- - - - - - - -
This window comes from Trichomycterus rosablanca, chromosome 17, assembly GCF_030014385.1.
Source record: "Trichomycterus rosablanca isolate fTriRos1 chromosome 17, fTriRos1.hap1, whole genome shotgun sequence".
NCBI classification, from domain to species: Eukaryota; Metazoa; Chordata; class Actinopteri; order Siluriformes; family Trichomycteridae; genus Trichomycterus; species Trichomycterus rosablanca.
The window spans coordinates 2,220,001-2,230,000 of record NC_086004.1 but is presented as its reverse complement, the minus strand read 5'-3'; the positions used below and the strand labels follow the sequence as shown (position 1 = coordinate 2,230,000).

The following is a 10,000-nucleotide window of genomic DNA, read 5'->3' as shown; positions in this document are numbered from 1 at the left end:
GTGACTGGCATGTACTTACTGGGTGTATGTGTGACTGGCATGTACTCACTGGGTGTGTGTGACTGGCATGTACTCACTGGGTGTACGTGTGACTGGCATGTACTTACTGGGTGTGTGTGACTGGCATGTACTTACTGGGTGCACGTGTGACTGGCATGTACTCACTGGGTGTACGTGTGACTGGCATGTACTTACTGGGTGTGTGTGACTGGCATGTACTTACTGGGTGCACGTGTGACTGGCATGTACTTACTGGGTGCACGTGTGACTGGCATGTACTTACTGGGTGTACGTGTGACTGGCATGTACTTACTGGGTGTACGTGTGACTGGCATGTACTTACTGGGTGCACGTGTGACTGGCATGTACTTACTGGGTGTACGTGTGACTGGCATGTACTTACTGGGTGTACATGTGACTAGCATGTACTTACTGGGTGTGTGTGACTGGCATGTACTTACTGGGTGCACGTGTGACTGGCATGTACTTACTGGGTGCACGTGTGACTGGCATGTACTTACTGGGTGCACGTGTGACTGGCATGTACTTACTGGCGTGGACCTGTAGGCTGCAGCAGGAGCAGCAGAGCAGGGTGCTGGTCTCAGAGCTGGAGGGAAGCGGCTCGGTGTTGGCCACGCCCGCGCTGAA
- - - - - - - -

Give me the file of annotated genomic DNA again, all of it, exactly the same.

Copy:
This window comes from Trichomycterus rosablanca, chromosome 17, assembly GCF_030014385.1.
Source record: "Trichomycterus rosablanca isolate fTriRos1 chromosome 17, fTriRos1.hap1, whole genome shotgun sequence".
NCBI classification, from domain to species: Eukaryota; Metazoa; Chordata; class Actinopteri; order Siluriformes; family Trichomycteridae; genus Trichomycterus; species Trichomycterus rosablanca.
The window spans coordinates 2,220,001-2,230,000 of record NC_086004.1 but is presented as its reverse complement, the minus strand read 5'-3'; the positions used below and the strand labels follow the sequence as shown (position 1 = coordinate 2,230,000).

The following is a 10,000-nucleotide window of genomic DNA, read 5'->3' as shown; positions in this document are numbered from 1 at the left end:
GTGACTGGCATGTACTTACTGGGTGTATGTGTGACTGGCATGTACTCACTGGGTGTGTGTGACTGGCATGTACTCACTGGGTGTACGTGTGACTGGCATGTACTTACTGGGTGTGTGTGACTGGCATGTACTTACTGGGTGCACGTGTGACTGGCATGTACTCACTGGGTGTACGTGTGACTGGCATGTACTTACTGGGTGTGTGTGACTGGCATGTACTTACTGGGTGCACGTGTGACTGGCATGTACTTACTGGGTGCACGTGTGACTGGCATGTACTTACTGGGTGTACGTGTGACTGGCATGTACTTACTGGGTGTACGTGTGACTGGCATGTACTTACTGGGTGCACGTGTGACTGGCATGTACTTACTGGGTGTACGTGTGACTGGCATGTACTTACTGGGTGTACATGTGACTAGCATGTACTTACTGGGTGTGTGTGACTGGCATGTACTTACTGGGTGCACGTGTGACTGGCATGTACTTACTGGGTGCACGTGTGACTGGCATGTACTTACTGGGTGCACGTGTGACTGGCATGTACTTACTGGCGTGGACCTGTAGGCTGCAGCAGGAGCAGCAGAGCAGGGTGCTGGTCTCAGAGCTGGAGGGAAGCGGCTCGGTGTTGGCCACGCCCGCGCTGAA